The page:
detention. Security-cleared "special advocates" could hear
evidence against the accused in closed hearings, but would not be
able to reveal any of that evidence to the accused or to his or her
chosen counsel. A single judge would decide whether and how
long a person could be held in preventive detention without charge
or trial based on the evidence.

"The U.K. government has already been brought to book for its
indefinite detention regime," said Cartner. "Secret hearings, based
on secret evidence, with little access to effective counsel harken
back to the Belmarsh debacle. Hasn?t the British government
learned a lesson?"

Other proposals that implicate fundamental human rights
protections include a new power to order the closure of a place of
worship used as a "centre for fomenting extremism" and the
exclusion of certain Muslim clerics outside the U.K. who are
deemed "not suitable to preach" and who will be excluded from
the U.K. in the future. These proposals implicate the freedom to
manifest one?s religion or beliefs in worship, practice, or teaching.
The U.K. government can only impose limits on such rights in
very narrow circumstances prescribed by international law.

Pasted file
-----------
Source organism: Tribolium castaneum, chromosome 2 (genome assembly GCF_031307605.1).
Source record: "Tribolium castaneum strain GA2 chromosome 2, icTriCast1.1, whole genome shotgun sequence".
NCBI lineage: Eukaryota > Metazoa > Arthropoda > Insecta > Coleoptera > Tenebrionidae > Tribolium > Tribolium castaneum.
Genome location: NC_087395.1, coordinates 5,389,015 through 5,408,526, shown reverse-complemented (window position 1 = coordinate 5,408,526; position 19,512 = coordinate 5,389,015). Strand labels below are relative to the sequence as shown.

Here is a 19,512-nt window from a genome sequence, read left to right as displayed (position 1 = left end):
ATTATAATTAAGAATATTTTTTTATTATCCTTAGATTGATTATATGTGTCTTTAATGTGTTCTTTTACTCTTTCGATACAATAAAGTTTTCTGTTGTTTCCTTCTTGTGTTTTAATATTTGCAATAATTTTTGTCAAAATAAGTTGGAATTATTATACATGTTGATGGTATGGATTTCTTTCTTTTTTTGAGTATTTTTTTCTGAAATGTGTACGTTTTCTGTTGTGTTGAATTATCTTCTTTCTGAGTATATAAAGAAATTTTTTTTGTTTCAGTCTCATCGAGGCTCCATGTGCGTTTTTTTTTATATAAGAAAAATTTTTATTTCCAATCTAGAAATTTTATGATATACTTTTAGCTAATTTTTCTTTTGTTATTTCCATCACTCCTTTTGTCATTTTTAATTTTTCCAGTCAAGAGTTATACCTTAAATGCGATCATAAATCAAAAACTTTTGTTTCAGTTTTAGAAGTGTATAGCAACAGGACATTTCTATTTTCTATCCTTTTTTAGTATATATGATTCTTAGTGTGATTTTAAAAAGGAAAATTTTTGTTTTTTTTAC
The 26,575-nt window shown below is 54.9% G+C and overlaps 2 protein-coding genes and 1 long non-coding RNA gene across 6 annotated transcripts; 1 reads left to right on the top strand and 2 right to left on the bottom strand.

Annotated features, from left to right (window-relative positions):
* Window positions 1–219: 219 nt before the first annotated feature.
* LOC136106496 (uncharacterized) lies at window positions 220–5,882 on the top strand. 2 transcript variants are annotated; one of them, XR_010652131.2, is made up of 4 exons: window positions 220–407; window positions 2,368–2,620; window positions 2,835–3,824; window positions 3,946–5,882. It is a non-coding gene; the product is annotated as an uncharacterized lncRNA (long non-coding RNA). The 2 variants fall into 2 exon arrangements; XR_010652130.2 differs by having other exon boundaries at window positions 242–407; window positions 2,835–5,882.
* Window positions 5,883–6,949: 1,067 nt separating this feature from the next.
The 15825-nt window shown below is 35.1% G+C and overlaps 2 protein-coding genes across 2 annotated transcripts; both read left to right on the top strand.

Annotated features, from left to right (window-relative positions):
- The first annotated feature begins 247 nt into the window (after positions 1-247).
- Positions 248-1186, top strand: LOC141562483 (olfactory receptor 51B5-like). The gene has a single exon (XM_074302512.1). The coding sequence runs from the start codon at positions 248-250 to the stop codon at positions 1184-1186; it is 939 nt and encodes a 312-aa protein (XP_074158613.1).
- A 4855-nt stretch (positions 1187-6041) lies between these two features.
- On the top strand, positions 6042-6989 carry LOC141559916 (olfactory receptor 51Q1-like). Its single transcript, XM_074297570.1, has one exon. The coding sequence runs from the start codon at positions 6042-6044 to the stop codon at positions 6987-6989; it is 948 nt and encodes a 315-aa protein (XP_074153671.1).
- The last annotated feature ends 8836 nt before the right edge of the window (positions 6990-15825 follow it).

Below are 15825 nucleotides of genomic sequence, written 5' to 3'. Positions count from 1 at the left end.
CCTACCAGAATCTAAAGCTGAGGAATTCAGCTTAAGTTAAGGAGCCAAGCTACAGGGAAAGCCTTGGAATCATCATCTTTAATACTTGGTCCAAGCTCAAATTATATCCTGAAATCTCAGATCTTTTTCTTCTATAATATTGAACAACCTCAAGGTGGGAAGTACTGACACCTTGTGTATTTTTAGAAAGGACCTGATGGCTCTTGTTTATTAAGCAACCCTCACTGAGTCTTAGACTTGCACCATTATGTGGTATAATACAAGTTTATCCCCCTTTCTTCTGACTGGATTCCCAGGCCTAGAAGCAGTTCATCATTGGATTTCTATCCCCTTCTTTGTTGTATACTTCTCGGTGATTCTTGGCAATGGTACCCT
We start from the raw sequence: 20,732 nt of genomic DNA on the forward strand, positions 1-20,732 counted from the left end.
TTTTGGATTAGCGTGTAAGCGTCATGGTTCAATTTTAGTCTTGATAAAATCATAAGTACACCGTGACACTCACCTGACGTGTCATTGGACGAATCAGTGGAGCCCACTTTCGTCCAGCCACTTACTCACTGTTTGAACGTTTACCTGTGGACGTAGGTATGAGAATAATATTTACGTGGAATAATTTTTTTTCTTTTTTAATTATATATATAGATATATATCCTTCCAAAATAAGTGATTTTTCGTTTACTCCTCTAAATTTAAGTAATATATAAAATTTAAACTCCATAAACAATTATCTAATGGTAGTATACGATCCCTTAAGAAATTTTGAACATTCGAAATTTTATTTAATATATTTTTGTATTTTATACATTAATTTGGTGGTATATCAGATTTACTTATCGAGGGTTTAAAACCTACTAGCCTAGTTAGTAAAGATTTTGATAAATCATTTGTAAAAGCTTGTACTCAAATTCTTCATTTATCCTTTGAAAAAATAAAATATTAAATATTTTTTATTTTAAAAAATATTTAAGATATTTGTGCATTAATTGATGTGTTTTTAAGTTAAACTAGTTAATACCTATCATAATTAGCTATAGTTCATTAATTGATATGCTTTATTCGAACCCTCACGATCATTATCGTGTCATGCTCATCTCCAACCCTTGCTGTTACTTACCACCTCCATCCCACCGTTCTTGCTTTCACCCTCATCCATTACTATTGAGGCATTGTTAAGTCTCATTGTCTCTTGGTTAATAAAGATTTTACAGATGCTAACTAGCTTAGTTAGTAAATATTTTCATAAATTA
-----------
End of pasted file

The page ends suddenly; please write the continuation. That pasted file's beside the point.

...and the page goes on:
Collective punishment is not only illegal, but also particularly
divisive in the current climate. The government should take into
consideration the profoundly negative impact that such measures
could have on the affected communities.

"The punishment of an entire community is not the answer. If there
is evidence that a person has committed a crime, specific charges
should be brought against him or her," said Cartner. "The closure
of mosques or other houses of worship could be perceived as
labeling an entire community as somehow involved in terrorism.
This is hardly the way to inspire confidence in certain
communities, the Muslim community in particular."

A consultation paper on the deportation and exclusion measures is
currently open for public review and comment. Draft proposals
reflecting all the measures are scheduled to be presented to
parliament in September.

To view this document on the Human Rights Watch web site,